RealNetworks, Inc. v. DVD Copy Control Ass’n
On Tuesday, October 7th, Judge Marilyn Hall Patel announced she would not disturb a temporary restraining order in place against RealNetworks (“Real”), pending a preliminary injunction hearing in mid-November. The order blocks Real from selling RealDVD, a software program that allows users to copy DVDs to a computer or portable hard drive and watch them later without the physical disk.
The DVD Copy Control Association (“CCA”), filed a motion ex parte for the order just hours after Real began selling the program. The CCA claimed that RealDVD violates the Digital Copyright Millennium Act (“DMCA”) by circumventing DRM protections on DVDs, and that Real’s development of the program violates a licensing agreement the companies had signed. With regards to the TRO, the CCA stated, “Real’s conduct is causing and unless restrained will continue to cause immediate and irreparable harm to [a number of Hollywood] Studios, including to their DVD rental and sale markets . . . .”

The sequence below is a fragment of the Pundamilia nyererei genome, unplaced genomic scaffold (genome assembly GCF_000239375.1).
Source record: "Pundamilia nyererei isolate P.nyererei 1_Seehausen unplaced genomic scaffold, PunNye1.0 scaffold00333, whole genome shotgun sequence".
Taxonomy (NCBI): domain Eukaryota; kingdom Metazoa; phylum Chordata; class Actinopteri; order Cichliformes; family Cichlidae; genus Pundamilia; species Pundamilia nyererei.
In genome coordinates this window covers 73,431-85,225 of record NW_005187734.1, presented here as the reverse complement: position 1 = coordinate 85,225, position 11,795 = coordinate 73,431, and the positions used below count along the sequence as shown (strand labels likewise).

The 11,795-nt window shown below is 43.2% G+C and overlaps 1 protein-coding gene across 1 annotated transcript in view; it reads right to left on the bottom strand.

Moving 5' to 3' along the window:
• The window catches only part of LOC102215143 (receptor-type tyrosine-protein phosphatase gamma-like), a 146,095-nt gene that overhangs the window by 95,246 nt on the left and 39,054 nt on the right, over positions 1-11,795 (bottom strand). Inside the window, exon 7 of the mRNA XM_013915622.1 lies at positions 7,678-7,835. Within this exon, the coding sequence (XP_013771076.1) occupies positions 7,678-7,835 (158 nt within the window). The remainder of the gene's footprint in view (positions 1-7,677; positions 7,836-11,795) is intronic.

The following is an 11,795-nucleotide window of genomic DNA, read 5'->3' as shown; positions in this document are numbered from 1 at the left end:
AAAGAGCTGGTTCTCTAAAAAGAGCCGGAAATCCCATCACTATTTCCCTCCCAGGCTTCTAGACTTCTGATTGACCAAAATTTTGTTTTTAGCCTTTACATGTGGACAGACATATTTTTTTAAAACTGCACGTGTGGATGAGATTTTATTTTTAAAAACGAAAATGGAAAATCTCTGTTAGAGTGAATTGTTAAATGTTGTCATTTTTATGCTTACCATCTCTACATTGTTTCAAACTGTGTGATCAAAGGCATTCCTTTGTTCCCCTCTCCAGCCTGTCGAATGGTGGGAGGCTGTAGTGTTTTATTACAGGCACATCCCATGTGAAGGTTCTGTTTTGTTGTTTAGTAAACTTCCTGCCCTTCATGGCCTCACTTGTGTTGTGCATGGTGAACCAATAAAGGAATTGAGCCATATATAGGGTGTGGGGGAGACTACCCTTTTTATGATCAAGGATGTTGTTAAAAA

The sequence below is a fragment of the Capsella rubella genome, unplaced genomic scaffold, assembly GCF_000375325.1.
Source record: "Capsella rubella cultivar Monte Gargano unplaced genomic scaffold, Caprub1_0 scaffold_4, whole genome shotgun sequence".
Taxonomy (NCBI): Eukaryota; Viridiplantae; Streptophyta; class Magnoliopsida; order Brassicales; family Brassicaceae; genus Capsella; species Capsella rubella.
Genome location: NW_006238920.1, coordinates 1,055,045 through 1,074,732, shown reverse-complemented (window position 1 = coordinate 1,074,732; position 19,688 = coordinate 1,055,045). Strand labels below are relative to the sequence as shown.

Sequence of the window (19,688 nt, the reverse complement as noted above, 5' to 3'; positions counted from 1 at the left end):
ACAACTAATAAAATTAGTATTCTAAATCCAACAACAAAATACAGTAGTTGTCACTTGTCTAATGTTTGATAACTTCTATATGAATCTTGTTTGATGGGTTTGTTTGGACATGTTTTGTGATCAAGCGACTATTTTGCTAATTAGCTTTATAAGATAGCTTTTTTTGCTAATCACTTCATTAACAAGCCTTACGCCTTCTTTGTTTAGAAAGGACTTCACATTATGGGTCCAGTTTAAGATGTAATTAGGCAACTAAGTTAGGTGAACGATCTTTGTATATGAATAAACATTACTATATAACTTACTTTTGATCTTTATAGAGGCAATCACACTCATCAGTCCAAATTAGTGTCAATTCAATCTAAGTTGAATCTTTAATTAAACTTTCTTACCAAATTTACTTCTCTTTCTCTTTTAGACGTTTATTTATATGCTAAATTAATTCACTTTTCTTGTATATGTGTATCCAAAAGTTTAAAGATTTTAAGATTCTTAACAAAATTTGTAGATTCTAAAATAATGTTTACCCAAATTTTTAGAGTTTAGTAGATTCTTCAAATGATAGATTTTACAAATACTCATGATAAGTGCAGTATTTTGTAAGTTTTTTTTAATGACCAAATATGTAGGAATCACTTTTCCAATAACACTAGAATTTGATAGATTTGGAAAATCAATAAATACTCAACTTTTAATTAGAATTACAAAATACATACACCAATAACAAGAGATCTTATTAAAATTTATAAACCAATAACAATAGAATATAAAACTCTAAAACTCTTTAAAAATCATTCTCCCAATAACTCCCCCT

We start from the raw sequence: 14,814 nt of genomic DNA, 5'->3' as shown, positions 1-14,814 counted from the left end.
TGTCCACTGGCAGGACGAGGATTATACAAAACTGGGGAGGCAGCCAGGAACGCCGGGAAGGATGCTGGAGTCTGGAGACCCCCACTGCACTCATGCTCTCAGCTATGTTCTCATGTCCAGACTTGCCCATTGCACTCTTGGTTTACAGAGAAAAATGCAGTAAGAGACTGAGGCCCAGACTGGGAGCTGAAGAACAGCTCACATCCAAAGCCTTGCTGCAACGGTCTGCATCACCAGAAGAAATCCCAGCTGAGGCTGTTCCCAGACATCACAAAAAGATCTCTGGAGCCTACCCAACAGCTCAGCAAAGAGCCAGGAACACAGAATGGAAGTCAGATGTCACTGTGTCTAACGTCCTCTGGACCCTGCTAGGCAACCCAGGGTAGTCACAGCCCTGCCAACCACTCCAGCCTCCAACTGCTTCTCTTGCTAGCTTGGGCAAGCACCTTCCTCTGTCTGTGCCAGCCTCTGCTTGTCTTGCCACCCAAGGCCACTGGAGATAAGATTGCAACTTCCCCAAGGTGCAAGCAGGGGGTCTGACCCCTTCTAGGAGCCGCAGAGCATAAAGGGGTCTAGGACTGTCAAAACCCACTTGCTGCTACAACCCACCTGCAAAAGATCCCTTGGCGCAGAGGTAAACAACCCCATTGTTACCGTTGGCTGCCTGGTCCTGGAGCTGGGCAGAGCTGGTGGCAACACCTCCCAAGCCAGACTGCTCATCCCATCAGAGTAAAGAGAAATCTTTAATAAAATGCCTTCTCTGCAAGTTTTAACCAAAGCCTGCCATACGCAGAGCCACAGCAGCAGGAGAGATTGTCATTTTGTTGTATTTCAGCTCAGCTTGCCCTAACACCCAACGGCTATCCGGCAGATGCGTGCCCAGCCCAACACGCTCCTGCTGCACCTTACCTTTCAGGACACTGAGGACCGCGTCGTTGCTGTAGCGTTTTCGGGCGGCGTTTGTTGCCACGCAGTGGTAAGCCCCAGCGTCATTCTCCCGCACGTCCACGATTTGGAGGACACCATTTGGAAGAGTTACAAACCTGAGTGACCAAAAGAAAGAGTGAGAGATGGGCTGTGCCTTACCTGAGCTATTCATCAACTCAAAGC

Real responded in opposition, claiming that any harm the Studios may suffer is “compensable or illusory.” Real argued that the widespread availability of illegal DVD pirating programs undercuts the CCA’s claims, and urged the court that a TRO would irreparably harm the company by depriving Real of positive publicity and other market advantages. In the filing, Real maintained that its product conforms to the requirements of its license with CCA, and therefore does not violate the DMCA.
Tuesday’s hearing was the second regarding the restraining order. According to Wired.com, Judge Patel originally put the order in place on Friday, October 3rd, warning both parties not to disclose details to the public.
CNET.com provides a summary of the hearing. As result of Judge Patel’s concern that RealDVD may result in copyright violations, the software will remain unavailable pending further hearings in November.
Real initiated litigation with the CCA on September 30th, seeking a declaratory judgment stating RealDVD does not violate the DMCA, and that Real did not violate its licensing agreement with the CCA in developing the product.
The CCA cross-claimed, alleging that RealDVD circumvents DRM controls on DVD disks, and therefore violates both the DMCA and the companies’ contract.
The Electronic Frontier Foundation has questioned the CCA's rationale, criticizing it as an attempt by Hollywood to stifle and control innovation.